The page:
Hall McKnight has won planning permission for a scaled-down version of controversial plans to improve teaching space at Kings College’s Strand campus in London
In 2015, following a public outcry, the college withdrew an initial 4,400m² proposal by the practice which would have seen a row of historic buildings on the Strand flattened to make way for a new tower block.
But now, plans have been approved for a scheme that will see the refurbishment of the 1950s underground Quadrangle Building as well as improvements to quadrangle courtyard above.
A report by planning officers at London Borough of Westminster said: ‘The renovation and refurbishment of the Quadrangle building is welcome and does not raise any significant design or listed building issues.’
The existing building was constructed in the 1950s following severe bomb damage to the site during World War II.
Some original arches which were embedded during this work will be lost under the new scheme, but planners said that this would be outweighed by the renovation and opening up of other, authentic arches.
The works also includes balustrade treatments and replacement steps on the King’s Building which sits above ground on the courtyard, plus a new surface treatment including a central oculus.
The building’s façade will be refurbished to improve thermal performance and improve daylight.
The proposed Quadrangle deck will be finished with bound gravel with flush patinated brass or bronze plate inlays.
A planning statement submitted with the application said the scheme ‘provides a high quality, visually enhanced setting suitable for the Strand conservation area and nearby listed buildings’.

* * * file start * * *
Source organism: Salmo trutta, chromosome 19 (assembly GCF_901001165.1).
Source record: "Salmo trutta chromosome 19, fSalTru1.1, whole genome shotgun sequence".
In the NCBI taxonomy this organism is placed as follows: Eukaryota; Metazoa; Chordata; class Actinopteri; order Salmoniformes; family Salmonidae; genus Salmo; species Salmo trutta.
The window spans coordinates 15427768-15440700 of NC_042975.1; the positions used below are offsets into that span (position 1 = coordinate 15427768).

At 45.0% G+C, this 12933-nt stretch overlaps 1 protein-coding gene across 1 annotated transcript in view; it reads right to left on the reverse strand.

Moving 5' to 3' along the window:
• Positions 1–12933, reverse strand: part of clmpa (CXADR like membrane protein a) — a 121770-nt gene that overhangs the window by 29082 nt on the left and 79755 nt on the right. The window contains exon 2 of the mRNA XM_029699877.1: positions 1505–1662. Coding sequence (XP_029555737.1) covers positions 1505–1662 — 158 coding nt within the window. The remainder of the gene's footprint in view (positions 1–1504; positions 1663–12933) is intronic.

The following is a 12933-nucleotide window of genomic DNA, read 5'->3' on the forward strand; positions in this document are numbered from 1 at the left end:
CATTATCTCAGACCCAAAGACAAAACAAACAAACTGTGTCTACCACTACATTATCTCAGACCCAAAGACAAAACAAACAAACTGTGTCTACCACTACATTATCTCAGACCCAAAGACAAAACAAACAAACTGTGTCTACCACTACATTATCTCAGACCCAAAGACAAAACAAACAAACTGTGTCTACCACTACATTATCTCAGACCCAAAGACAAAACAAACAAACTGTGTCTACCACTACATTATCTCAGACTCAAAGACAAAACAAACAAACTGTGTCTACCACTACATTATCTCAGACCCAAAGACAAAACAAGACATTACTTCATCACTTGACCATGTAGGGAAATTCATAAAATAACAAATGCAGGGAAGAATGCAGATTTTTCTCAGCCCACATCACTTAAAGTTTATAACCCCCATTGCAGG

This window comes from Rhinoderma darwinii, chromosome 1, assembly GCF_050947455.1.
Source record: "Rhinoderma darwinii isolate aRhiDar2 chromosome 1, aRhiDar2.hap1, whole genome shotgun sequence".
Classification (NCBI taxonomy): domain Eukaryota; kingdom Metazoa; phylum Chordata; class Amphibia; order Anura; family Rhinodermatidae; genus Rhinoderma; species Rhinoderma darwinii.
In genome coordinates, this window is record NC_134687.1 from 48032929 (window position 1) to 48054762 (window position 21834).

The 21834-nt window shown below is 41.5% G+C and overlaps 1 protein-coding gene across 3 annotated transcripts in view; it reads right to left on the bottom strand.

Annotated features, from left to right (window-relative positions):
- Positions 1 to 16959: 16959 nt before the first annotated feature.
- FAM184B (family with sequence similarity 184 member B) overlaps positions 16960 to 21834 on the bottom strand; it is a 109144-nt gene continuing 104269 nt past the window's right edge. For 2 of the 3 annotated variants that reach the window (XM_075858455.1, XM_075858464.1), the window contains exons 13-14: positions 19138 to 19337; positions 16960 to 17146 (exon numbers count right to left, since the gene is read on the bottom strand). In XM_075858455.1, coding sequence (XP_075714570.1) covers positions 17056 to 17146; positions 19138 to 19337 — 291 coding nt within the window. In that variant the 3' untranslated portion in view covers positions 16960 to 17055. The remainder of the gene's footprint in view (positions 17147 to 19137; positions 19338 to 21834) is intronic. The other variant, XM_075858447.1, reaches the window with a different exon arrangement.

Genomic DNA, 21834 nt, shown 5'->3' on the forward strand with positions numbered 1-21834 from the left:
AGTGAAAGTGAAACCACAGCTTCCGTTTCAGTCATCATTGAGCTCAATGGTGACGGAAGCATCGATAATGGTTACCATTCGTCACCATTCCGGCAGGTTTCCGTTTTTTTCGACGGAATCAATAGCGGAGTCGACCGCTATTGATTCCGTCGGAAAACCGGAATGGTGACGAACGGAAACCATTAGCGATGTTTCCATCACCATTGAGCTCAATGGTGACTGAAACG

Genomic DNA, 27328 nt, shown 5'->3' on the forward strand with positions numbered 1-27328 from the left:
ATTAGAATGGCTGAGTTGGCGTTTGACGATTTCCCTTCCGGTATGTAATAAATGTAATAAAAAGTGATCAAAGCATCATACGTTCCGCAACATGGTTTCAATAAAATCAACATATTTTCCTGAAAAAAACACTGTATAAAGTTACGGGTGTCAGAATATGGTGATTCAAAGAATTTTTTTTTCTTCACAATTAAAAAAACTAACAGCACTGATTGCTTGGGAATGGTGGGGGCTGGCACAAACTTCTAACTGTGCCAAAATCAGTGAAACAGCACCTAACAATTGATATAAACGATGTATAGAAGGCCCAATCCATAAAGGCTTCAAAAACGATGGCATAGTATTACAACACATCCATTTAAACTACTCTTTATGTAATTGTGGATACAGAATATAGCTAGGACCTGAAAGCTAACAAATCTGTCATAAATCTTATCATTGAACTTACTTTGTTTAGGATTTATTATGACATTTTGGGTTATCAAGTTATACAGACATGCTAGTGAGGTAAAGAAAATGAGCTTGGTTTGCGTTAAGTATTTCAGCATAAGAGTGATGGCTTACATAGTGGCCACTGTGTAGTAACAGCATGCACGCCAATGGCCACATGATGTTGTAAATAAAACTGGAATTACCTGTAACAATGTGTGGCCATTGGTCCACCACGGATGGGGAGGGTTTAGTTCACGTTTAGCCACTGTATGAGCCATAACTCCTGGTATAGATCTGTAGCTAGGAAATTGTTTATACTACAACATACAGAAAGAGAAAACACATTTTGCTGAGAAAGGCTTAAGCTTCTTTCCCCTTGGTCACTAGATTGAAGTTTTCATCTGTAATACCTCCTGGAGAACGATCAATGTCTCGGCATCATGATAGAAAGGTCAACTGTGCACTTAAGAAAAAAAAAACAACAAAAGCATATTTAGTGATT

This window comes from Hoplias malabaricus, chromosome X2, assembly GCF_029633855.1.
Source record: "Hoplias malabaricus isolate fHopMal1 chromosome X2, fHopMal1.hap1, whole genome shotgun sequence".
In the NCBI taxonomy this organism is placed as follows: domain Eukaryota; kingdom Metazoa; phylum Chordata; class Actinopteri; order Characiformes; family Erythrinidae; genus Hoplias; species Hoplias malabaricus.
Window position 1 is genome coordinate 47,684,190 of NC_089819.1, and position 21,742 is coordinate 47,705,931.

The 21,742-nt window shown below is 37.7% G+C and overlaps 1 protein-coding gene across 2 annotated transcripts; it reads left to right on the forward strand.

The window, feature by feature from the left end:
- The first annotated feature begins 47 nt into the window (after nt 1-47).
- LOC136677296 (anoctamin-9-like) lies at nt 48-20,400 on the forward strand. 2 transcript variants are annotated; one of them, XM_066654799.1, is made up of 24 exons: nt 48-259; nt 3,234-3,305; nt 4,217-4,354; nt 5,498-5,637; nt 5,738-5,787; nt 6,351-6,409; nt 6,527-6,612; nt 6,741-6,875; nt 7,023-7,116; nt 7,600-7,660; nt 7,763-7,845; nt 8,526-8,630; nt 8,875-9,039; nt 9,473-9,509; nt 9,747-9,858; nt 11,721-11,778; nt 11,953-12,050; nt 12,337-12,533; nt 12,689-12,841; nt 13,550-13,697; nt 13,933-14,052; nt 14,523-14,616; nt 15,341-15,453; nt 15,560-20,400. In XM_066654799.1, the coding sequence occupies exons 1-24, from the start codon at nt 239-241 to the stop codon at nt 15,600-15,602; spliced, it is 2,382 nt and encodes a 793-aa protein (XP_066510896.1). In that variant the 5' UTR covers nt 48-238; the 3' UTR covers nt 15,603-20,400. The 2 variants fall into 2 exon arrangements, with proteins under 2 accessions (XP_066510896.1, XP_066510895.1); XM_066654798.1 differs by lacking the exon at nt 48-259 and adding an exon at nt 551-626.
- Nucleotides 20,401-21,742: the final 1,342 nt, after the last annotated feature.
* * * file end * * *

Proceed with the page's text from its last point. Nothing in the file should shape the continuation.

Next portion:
In its response to the council’s consultation on the new plan, the Westminster Society said it ‘regards these proposals as well prepared and should provide a major improvement to the facilities offered by King’s College.
‘The society is happy to lend its support to them and recommends that they be approved.’
Hall McKnight won the competition to redevelop the Quadrangle in 2012, beating off competition from Estudio Barozzi Veiga; Estudio Carme Pinos with Soto-Lay Architects; Eric Parry Architects; Henley Halebrown Rorrison and Zaha Hadid Architects.
However, the project grew considerably as it developed, controversially taking in the historic terrace and adding an extension to the 1972 Strand Building.
The designs proved highly controversial, provoking a backlash from conservation groups such as SAVE Britain’s Heritage and The Victorian Society.
In a frank letter to The Times, Historic England’s planning and conservation director Nigel Barker, admitted that it had made a mistake by raising no objections to that scheme.